Now "No Contact" makes sense
"No Contact" is mostly about the non-borderline forcing "distance" into the relationship to help the non-borderline heal; to get the "space" needed to get over the hurt; get on with their lives.
The key elements of "No Contact" are
- to get the partner out of your day-to-day life,
- to stop thinking in terms of a relationship,
- to take them out of your vision of the future,
- to stop wondering about how they are perceiving everything you are doing, and
- to stop obsessing with how they are reacting (or not reacting) or what they are doing.
These are the simple objectives of "No Contact". You may need to remind yourself every day of what you are trying to do. It takes focus and determination to do this - at a time when you probably just want to sit down and cry. Just keep reminding yourself that it takes great strength and determination to be emotionally healthy.
So where does sudden silence, changing of the phone number, blocking the e-mails, running away into the night, come in?
These are just tactics for accomplishing the goals above; there are many others. And often, the more subtle, less "in your face" tactics work as well - even better. A more direct approach - simply saying you think your partner is unhealthy, or acting as if you don't find them attractive any more - can cool a relationship and create a lot of emotional distance pretty quickly. You know this person as well as anyone - you know what will work; what to say that will cause them to pull back.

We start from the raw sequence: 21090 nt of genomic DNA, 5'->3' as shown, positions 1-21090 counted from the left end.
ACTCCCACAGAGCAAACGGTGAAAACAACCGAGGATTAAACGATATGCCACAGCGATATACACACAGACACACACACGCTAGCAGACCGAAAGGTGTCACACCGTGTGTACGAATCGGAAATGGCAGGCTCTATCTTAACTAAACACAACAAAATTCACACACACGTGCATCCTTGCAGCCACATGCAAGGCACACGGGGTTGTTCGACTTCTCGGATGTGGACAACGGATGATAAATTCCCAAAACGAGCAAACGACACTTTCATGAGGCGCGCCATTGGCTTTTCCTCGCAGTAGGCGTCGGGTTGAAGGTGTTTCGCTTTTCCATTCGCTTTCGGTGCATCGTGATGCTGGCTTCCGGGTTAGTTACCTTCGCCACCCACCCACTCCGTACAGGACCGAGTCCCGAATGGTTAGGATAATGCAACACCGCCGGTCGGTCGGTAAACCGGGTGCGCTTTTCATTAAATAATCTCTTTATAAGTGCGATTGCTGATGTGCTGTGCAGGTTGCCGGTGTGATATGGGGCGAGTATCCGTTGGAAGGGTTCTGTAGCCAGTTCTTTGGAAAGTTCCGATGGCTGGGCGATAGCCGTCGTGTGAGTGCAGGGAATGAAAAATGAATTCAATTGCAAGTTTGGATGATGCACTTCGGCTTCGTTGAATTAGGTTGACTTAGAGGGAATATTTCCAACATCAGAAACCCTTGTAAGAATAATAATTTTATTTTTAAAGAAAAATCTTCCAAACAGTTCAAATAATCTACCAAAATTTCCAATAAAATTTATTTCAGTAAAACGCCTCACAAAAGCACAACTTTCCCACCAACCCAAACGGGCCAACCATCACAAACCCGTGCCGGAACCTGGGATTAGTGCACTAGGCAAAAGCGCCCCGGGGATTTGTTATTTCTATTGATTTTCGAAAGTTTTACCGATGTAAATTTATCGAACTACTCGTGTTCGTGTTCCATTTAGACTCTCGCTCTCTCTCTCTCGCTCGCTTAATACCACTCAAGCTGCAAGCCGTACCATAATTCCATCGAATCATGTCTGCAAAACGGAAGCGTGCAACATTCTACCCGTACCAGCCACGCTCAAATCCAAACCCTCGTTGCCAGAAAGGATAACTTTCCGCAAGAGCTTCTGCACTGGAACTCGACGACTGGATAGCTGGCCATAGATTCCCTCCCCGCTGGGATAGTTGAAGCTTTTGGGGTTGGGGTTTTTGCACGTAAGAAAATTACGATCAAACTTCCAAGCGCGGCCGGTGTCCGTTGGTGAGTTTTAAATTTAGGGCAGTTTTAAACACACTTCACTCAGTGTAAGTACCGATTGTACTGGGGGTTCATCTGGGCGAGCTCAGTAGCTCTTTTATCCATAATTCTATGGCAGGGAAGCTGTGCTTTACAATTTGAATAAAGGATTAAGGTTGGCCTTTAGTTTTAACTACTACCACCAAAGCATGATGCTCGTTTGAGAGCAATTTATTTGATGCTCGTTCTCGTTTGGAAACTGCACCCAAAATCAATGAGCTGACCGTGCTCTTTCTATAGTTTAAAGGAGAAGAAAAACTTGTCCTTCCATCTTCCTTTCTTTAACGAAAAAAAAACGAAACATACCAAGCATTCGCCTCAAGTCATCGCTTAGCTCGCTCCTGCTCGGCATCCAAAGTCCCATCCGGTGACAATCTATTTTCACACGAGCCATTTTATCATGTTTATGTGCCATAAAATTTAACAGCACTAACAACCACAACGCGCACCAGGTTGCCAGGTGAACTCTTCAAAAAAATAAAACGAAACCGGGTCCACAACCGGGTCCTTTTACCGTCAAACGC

And herein lies the problem.
If you really don't want to "disconnect", if you're hurt and timid and it's not a high priority to get healthy, you will find many reasons not to do the obvious. Or, even more common, if you are still holding out some hope, or are struggling with uncertainty, you will likely fear the permanence of such action and purposely select something ineffective and secretly hope that it fails.
Let's call all of this, "dubious intent."
When the cure becomes the disease.
The problem with the oft suggested "No Contact" tactics (blocking the e-mails, and silence) is that, when coupled with "dubious intent", they can easily be misdirected into ways to vent anger, to punish, to manipulate, to make a statement, to defend a principle, to make someone appreciate you, to try to force someone to listen to you, ... to even win some one back (?!).